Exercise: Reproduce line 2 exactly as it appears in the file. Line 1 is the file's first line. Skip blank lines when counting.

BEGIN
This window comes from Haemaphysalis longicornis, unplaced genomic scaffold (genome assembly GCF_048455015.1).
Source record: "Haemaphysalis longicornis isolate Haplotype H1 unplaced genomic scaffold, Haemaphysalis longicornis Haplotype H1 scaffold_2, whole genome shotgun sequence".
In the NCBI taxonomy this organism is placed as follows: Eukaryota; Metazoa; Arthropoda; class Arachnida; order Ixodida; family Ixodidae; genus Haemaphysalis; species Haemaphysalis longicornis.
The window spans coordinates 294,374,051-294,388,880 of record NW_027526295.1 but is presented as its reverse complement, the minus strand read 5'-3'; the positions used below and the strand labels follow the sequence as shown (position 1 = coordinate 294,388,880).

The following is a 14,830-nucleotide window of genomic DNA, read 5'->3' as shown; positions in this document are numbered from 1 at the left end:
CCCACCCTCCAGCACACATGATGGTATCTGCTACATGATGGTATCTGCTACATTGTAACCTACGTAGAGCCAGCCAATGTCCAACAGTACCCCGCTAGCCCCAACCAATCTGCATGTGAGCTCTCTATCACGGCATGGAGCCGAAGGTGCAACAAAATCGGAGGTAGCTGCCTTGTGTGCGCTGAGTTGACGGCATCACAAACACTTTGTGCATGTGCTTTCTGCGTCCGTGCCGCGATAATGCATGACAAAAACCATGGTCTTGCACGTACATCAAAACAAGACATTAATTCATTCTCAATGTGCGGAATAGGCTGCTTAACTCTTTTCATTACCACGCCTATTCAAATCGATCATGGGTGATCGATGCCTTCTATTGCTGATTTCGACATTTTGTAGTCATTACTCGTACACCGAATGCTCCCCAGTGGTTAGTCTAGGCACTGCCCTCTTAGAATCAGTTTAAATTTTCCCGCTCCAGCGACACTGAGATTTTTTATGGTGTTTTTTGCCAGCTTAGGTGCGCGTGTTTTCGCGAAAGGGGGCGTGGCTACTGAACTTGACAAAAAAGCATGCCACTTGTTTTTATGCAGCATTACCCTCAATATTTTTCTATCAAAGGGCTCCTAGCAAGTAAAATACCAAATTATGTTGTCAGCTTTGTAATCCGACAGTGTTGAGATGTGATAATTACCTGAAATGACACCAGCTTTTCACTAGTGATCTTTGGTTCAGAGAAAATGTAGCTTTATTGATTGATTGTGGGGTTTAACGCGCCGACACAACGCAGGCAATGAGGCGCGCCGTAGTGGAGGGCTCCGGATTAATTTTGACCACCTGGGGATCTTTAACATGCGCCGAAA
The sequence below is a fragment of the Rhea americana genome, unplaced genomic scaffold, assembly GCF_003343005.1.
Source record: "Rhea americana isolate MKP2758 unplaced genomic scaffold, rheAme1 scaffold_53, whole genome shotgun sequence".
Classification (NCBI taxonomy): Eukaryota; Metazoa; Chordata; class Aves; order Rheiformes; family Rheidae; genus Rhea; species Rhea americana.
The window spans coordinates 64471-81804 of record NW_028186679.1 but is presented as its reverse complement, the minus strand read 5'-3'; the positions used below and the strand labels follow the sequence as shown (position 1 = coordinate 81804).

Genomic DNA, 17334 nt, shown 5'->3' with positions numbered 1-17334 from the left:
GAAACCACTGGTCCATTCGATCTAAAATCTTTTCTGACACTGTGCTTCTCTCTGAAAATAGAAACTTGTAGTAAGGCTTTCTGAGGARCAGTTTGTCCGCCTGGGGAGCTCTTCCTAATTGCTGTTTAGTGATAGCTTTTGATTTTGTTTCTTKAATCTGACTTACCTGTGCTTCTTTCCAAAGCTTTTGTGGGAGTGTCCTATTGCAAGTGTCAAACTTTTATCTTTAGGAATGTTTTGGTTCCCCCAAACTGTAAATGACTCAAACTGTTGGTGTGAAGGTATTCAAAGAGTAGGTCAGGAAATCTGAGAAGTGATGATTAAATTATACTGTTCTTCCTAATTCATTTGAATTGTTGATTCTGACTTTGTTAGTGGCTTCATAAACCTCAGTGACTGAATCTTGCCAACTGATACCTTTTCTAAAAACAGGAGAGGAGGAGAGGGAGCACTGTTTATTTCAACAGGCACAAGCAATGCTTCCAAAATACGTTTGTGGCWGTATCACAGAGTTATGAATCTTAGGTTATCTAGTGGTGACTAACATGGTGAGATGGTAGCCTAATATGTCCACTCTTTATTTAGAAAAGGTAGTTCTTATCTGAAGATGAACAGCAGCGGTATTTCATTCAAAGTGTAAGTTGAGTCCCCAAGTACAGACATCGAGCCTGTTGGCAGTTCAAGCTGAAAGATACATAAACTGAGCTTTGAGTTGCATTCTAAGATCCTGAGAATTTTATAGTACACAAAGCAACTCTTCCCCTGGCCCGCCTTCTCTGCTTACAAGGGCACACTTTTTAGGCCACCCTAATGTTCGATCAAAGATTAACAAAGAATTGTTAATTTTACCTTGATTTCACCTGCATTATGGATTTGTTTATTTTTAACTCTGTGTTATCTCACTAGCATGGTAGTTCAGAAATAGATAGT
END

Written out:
Source record: "Haemaphysalis longicornis isolate Haplotype H1 unplaced genomic scaffold, Haemaphysalis longicornis Haplotype H1 scaffold_2, whole genome shotgun sequence".